AbstractIn all its chaos, divisiveness and uncertainty, Brexit has not only raised considerable constitutional questions for the United Kingdom (UK) but has also led to the European Union (EU) reflecting on its self, its direction and how it comprehends and defines its existence both internally and on the global platform. One branch of speculative discussion on what a post-Brexit EU will look like is consideration of the role that the English language will play in the EU’s institutions once the EU loses the Member State that houses the demos for whom that language is associated. Whilst much of this discussion has necessarily focused on whether a different language could become the unofficial lingua franca of the EU institutions in terms of the practicalities of its day-to-day workings, the future role and use of the English language as a democratic legitimacy tool has barely been remarked upon.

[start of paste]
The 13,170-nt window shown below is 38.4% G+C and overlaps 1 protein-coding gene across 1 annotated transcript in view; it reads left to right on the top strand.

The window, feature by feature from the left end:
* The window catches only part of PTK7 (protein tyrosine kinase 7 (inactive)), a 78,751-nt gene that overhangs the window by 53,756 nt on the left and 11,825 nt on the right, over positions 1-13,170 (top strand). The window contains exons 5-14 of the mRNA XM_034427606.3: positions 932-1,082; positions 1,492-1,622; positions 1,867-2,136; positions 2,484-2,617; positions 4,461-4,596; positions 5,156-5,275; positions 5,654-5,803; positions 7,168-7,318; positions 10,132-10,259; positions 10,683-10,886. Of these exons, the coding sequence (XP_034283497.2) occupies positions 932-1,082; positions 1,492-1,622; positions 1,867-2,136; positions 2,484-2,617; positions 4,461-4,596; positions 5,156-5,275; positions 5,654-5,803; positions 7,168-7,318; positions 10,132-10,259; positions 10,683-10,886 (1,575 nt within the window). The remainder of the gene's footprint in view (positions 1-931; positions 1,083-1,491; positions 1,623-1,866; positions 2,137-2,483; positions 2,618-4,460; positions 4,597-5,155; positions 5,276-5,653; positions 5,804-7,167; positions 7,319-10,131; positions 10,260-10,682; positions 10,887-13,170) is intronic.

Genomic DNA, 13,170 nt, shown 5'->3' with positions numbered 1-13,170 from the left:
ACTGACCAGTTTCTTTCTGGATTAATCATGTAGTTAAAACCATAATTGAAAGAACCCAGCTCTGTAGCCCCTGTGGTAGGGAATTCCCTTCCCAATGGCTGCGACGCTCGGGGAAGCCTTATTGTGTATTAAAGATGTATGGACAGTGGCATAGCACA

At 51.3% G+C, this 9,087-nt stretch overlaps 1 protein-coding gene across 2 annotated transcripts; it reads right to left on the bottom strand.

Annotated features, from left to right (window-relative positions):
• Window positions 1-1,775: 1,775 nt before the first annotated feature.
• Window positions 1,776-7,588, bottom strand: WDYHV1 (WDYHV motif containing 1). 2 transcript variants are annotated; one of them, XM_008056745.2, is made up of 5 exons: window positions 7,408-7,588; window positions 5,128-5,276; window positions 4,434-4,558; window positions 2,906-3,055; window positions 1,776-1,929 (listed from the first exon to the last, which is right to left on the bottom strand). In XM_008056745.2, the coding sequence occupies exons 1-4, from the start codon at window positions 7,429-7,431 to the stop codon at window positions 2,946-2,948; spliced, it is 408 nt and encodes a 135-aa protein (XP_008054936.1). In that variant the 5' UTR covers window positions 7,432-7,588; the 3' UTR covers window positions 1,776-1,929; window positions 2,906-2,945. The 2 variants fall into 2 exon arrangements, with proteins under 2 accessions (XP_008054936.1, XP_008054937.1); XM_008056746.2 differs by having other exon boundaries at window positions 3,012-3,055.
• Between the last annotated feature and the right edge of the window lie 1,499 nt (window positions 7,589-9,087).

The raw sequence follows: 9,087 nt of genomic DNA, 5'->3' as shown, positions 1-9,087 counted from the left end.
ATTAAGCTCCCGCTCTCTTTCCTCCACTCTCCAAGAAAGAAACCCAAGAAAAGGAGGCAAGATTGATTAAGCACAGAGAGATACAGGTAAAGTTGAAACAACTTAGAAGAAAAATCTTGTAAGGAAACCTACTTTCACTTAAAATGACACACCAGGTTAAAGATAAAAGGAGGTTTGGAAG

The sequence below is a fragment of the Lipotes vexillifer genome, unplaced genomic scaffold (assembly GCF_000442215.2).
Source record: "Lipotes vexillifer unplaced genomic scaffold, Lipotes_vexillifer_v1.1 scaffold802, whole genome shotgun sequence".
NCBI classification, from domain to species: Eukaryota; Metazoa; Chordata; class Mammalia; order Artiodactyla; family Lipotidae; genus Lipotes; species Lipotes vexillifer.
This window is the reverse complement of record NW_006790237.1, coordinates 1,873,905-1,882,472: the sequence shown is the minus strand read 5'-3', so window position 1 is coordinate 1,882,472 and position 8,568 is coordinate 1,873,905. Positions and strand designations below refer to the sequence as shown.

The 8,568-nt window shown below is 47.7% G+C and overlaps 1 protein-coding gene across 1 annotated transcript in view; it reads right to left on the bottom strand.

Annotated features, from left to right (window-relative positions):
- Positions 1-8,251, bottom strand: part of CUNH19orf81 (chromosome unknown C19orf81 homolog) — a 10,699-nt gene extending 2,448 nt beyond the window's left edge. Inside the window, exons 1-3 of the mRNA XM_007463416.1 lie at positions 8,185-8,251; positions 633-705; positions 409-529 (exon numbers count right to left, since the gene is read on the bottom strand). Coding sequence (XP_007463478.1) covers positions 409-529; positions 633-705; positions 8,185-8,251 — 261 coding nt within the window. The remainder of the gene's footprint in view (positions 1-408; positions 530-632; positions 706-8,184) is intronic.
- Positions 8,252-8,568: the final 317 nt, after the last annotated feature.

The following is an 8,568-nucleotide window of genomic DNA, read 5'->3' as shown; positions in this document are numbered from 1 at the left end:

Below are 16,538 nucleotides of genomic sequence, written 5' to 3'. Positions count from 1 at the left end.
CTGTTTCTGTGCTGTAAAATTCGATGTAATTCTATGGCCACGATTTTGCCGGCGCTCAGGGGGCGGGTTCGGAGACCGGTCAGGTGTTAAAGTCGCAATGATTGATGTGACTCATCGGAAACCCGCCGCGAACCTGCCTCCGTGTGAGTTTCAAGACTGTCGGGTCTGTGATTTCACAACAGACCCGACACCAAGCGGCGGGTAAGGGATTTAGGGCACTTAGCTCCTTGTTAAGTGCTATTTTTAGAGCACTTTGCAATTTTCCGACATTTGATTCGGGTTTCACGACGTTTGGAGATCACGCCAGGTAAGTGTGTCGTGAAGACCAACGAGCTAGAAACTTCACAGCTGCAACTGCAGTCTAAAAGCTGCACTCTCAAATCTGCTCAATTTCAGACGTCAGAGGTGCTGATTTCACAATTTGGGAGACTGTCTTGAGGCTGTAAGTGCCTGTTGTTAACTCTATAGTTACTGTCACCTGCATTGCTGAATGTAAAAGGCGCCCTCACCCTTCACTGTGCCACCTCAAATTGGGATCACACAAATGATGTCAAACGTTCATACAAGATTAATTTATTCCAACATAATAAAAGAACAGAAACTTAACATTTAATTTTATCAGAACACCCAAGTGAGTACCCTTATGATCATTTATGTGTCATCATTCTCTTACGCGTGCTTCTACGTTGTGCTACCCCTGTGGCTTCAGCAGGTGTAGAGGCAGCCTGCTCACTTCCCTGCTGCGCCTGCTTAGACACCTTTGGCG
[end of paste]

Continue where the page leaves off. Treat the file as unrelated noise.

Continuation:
CitationO'Leary, E. (2020). 'Brexit: The Golden Chalice of European Demos Formation?' In Jones, E. (ed), European Studies: Past, Present and Future, Agenda Publishing.
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